But once every few months I want a breakfast that includes smoked salmon. As I begin my rant, I'd like to say that smoked salmon is available here, at Lucky supermarket. It's $4 for a frozen package that's from Norway and quite good. It contains enough to cover a good six or eight bagels without skimping. Yet for some reason the expat/NGO dumpholes act like this stuff is as rare as a Cambodian orphan without any living parents.
Over the weekend I went to Metro for brunch. Metro is a place that activates about a dozen pet peeves in me, being a hangout of overpaid expats and the Khmer riche, both of whom have the capacity to break me out in hives. But, they have a pretty good brunch.
They had spread margarine all over the English muffins, I realized. And not a nice American margarine, this was straight out of some Chinese toothpaste factory. Further inspection revealed that the Hollandaise sauce itself was not made with actual butter, but this same low-quality margarine. To add insult to injury, the two quarter-sized pieces of lox were doused in the stuff, and the meal cost more than 8 times what a nice plate of bai sach chrouk would.
So that was Sunday. Then this morning I was at Java Cafe, another hot spot for NGO workers in biz casual talking loudly on their mobile phones and drinking lattes. I was just there to drop something off, but after having a long conversation with someone about how pointless it is to eat western food in Cambodia, I gazed longingly at the bagels. Is it too much to hope for a big Jew-y bagel and lox? The answer, unfortunately is yes.
I ordered the bagel with capers and shallots. They brought me a bagel with one slice of salmon on one side of the bagel and no cream cheese. I went and asked for cream cheese, and after a while, was finally given a shmear. It was okay, but the salmon wasn't as nice as the frozen stuff at Lucky, and the niggardly portion wasn't enough to cover both halves of the bagel.
When I went to pay, I found out that I had been charged an extra $1 for said shmear of cream cheese. Same price as a plate of bai sach chrouk and a bowl of soup.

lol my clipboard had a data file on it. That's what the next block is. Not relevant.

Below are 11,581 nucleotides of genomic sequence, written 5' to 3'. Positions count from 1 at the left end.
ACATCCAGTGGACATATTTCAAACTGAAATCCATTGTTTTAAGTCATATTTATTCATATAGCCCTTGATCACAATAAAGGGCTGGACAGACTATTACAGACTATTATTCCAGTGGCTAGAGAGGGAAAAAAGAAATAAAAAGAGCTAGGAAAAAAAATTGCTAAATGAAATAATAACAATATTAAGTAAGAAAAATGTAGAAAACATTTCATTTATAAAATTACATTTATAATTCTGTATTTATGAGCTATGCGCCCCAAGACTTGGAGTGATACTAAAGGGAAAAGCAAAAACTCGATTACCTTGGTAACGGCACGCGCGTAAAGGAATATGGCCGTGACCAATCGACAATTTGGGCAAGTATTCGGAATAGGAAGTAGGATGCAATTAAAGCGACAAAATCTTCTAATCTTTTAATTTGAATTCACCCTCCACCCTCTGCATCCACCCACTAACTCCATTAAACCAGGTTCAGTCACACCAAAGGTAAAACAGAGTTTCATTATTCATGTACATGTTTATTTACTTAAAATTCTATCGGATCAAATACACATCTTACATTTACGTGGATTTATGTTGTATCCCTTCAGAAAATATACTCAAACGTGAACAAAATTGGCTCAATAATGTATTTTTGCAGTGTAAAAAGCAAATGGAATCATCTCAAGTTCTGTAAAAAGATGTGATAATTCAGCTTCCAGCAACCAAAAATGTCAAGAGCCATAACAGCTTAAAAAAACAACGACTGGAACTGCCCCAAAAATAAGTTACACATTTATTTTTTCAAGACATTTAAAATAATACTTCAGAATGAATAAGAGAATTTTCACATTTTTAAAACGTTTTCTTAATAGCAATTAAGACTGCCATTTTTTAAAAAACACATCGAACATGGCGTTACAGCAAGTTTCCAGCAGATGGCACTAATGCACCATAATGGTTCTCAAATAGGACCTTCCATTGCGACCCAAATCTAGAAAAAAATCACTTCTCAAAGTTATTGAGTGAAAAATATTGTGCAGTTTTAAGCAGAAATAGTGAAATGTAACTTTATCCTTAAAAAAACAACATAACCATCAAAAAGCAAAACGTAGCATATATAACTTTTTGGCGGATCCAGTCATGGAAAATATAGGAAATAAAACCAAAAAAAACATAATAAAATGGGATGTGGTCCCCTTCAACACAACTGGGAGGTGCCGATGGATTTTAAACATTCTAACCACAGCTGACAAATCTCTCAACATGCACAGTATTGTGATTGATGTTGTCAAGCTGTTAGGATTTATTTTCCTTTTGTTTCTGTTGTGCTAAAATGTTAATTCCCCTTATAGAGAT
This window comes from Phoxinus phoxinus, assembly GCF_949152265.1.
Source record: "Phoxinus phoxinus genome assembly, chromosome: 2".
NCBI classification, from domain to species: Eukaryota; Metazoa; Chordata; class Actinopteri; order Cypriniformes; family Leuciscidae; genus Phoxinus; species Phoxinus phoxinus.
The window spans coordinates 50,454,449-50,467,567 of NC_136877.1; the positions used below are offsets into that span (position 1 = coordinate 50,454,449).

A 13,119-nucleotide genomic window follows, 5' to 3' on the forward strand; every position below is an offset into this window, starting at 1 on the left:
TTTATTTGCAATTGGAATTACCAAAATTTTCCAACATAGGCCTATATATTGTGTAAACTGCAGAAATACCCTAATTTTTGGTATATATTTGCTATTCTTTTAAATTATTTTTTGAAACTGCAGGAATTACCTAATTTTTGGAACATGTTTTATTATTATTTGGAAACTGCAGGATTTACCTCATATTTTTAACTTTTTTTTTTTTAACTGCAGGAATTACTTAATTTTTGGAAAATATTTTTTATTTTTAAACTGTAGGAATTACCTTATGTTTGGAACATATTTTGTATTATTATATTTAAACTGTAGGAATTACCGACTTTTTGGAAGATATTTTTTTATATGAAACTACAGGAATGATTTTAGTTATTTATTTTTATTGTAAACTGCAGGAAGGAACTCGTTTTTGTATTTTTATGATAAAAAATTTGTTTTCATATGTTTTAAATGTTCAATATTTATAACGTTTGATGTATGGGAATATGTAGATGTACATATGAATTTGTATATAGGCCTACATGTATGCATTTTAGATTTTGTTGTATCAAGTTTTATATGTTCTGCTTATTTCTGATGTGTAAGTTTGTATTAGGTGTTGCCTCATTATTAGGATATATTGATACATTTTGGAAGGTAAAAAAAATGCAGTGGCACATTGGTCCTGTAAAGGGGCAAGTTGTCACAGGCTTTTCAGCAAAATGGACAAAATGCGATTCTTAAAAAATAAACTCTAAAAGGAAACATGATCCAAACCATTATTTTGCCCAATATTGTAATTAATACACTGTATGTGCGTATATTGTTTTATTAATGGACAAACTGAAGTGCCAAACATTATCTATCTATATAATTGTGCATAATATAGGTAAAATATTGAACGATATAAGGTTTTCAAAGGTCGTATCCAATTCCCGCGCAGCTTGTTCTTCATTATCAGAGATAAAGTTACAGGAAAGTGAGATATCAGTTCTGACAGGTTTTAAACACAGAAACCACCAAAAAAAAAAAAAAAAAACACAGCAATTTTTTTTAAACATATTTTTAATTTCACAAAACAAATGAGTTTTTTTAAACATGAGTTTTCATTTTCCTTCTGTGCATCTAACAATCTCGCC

Here's the breakdown:
Bagel, lox and cream cheese - $2.75
Bagel, lox, capers and shallots - $3
cream cheese - $1
So the addition of capers and shallots to the bagel with lox and cream cheese costs $1.25, an increase of 45%. Keep in mind, shallots cost less than 1 cent each here, and capers are available in bulk quantities for less than in the US. And before you tell me how lucky I am to get a bagel for $4, restrain yourself until you've moved to Cambodia and dealt with all that entails.
Why does this bagel bother me so much? Is it just because I am broke and resentful? Perhaps. But the problem with Cambodia is that nothing makes sense. There is no obvious logic to the prices, there is no one to ask and there's no point in trying to find out more.
In trying to figure out why this bagel irritated me so much, I came to the conclusion that I was irked that they bothered to serve it at all. If you're going to make a bagel with lox, do it right. Don't leave out the cream cheese. Don't only put salmon on one side of the bagel. Go big or go home. I'll pay double for a totally delicious onion bagel with cream cheese, onion, capers and lox and I won't complain about the price. But I will complain about the price (and everything else) when I go home unfulfilled.
The moral of this story is if you're going to bother with western breakfasts, the DIY kind are always the best. Otherwise just enjoy that bai sach chrouk I can't stop banging on about.
Café Metro No. 271 St. 148, Phnom Penh
Java Cafe 56 Sihanouk Blvd, Phnom Penh